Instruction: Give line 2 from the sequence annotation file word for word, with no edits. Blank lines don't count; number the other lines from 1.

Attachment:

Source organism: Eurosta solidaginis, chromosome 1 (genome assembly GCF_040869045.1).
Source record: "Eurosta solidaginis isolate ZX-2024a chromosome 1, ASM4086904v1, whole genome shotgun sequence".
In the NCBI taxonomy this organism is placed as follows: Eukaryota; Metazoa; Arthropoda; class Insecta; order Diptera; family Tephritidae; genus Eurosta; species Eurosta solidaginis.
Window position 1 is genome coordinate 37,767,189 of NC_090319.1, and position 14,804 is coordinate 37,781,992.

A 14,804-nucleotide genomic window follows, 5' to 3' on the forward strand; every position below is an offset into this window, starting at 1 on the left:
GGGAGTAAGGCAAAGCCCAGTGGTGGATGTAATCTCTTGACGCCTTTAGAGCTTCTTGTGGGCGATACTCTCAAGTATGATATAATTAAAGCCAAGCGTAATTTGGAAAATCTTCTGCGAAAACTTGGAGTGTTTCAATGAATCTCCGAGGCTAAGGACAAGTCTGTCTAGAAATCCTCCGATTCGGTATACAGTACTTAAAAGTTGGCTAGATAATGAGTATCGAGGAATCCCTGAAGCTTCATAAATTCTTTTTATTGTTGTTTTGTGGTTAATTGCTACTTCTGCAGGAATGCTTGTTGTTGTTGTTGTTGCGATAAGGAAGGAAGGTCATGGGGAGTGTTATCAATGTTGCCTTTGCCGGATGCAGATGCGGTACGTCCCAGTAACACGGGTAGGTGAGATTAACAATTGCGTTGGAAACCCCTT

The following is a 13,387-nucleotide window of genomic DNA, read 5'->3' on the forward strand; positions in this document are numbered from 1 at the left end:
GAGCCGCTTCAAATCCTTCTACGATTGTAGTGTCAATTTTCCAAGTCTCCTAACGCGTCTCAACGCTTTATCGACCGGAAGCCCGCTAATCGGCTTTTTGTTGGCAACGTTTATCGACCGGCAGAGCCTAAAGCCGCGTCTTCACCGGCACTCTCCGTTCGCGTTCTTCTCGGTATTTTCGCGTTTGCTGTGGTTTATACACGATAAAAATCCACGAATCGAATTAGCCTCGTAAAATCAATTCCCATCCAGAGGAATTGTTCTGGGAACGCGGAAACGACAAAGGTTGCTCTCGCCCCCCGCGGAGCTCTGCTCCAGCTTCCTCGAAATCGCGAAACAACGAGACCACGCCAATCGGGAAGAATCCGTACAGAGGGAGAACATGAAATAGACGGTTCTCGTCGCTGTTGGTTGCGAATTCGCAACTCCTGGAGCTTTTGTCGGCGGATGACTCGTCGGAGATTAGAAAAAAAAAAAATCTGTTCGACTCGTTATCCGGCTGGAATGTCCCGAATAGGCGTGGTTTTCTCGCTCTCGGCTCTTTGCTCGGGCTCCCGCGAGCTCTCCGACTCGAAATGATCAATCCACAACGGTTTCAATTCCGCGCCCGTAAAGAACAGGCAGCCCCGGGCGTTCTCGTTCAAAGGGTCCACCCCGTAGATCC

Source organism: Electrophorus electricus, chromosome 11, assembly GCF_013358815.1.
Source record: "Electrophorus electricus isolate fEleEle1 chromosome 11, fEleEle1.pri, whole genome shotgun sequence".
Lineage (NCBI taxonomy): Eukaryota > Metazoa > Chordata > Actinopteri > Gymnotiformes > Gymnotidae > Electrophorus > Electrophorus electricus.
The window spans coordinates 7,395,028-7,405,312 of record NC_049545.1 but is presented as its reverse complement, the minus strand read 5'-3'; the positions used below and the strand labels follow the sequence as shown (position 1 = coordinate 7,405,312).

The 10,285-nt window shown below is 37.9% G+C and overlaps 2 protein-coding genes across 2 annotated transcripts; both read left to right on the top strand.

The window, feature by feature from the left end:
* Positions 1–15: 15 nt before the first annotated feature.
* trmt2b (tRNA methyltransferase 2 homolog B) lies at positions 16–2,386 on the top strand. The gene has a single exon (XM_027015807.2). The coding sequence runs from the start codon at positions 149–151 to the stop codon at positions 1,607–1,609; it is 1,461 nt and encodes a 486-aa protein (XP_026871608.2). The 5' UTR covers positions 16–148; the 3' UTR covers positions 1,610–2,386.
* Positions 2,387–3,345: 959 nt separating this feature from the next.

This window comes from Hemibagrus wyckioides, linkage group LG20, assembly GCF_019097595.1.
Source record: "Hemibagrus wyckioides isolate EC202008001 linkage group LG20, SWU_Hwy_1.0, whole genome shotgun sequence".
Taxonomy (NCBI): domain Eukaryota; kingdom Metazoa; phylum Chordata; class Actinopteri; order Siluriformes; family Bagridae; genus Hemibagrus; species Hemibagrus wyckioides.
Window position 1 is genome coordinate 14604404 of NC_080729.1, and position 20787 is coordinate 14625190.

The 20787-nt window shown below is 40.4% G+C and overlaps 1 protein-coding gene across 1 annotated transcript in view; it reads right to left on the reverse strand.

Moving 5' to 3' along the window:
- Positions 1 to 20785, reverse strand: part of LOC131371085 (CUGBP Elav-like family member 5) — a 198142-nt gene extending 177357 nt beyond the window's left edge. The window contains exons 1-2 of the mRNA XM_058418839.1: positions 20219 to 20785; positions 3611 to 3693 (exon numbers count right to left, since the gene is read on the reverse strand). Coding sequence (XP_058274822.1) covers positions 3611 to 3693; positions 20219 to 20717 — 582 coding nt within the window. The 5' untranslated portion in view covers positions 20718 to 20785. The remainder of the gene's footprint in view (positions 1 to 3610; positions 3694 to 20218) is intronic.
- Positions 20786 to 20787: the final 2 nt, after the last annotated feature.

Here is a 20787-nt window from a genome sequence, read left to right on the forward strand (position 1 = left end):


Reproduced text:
Source record: "Eurosta solidaginis isolate ZX-2024a chromosome 1, ASM4086904v1, whole genome shotgun sequence".